Now do it again: pick one of the equations and solve for one variable in terms of the others; then substitute the result into the remaining two equations, leaving 2 equations in two unknowns. For example, we could solve for $c$ from the first equation above, giving $c = -2a - 2c$, and putting that into the next two equations leaves 2 equations in the two variables $a,b$. Then do it again, until you are left with one equation in 1 unknown. After solving for that unknown, you can back-substitute the result into your final substitution formula, to obtain both of your final variables. In other words, you would now know $a$ and $b$ both. Then back-substitute into your $c$-formula to get the value of $c$. Finally, put the known values of $a,b,c$ into your $d$-formula to determine the value of $d$.

Of course, you can "automate" a lot of that by using matrices and so forth, but the basics are really no different from what I just described. And, believe it or not, that really is the "go-to" method used in dealing with 99% of such problems, even for real-world versions of such instances that often reach thousands of equations in thousands of unknowns in industrial applications.

8. Nov 5, 2015

HallsofIvy

Ray, I wasn't the one who said that he did not need to solve the equations- that was epenguin. What I did was show how to solve the four equations.

9. Nov 5, 2015

Ray Vickson

Yes, you are right. My apologies to epenguin.

10. Nov 5, 2015

cmkluza

Not seeing how to do it in my head...

What I've done is let (x - 1) = y, making it slightly more simple to do:

$(y + i)(y - i)(y + 2i)(y - 2i)$
$(y^2 + 1)(y^2 + 4) = y^4 + 5y^2 + 4$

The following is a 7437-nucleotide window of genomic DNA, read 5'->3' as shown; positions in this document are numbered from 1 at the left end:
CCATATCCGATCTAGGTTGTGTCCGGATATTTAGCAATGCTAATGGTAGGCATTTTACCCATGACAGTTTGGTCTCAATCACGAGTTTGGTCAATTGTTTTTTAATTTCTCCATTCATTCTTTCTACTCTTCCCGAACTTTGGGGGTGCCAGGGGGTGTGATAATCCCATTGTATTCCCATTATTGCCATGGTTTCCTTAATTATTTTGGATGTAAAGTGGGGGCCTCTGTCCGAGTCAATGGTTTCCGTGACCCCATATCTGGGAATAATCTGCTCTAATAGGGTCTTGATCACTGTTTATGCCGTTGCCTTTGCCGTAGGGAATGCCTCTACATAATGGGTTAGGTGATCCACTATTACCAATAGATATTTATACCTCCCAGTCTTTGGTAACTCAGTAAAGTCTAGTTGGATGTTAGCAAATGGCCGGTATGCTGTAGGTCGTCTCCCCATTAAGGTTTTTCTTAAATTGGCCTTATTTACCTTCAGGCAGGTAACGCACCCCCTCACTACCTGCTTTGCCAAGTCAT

$(x - 1)^4 + 5(x - 1)^2 + 4$
$x^4 - 4x^3 + 11x^2 - 14x + 10$
Hastily done, so anticipate algebraic mistakes. What's the intuition used to figure the answer in my head?

11. Nov 6, 2015

PeroK

My idea was just to use the fact that $(x - z)(x - z^*) = x^2 - 2Re(z) + |z|^2$. Then you can simply write:
$p(x) = (x^2 - 2x +2)(x^2 -2x + 5)$

Although, I couldn't finish it off in my head.

12. Nov 6, 2015

epenguin

It is exactly what you have done. That is, regrouping so as to use the formula (A + B)(A - B) = A2 - B2.

I really meant only someone could reasonably get as far as the real quadratic factors that way in their head; after that it might be less easy to remember in the head as you multiplied that out. Slightly useful but not to worry either way, not make any of it it a must or a test.

13. Nov 6, 2015

Ray Vickson

Remember: $(x-a)(x-b) = x^2 -(a+b) x + ab$, so coefficient of x is minus the sum of the roots and the constant is the product of the roots. So, if you combine complex-conjugate pairs, you get $(x-1-i)(x-1+i) = x^2 -2x + (1+i)(1-i) = x^2 - 2x + 2$ and $(x-1+2i)(x-1-2i) = x^2 -2x + (1+4) = x^2 + 2x + 5$. You could get that far in your head, but expanding the product of these two quadratics in your head is a bit challenging. (However, in your head you could evaluate and write down the coefficients one-by-one if you really wanted to.)

14. Nov 9, 2015

CrazyNinja

Uhh guys..? Can't we just use the theory of equations? Isn't the sum of all the roots -a, products taken two at a time b and products taken three at a time c... followed by products taken four at a time giving -d?

15. Nov 10, 2015

epenguin

Yes you can do that. Better!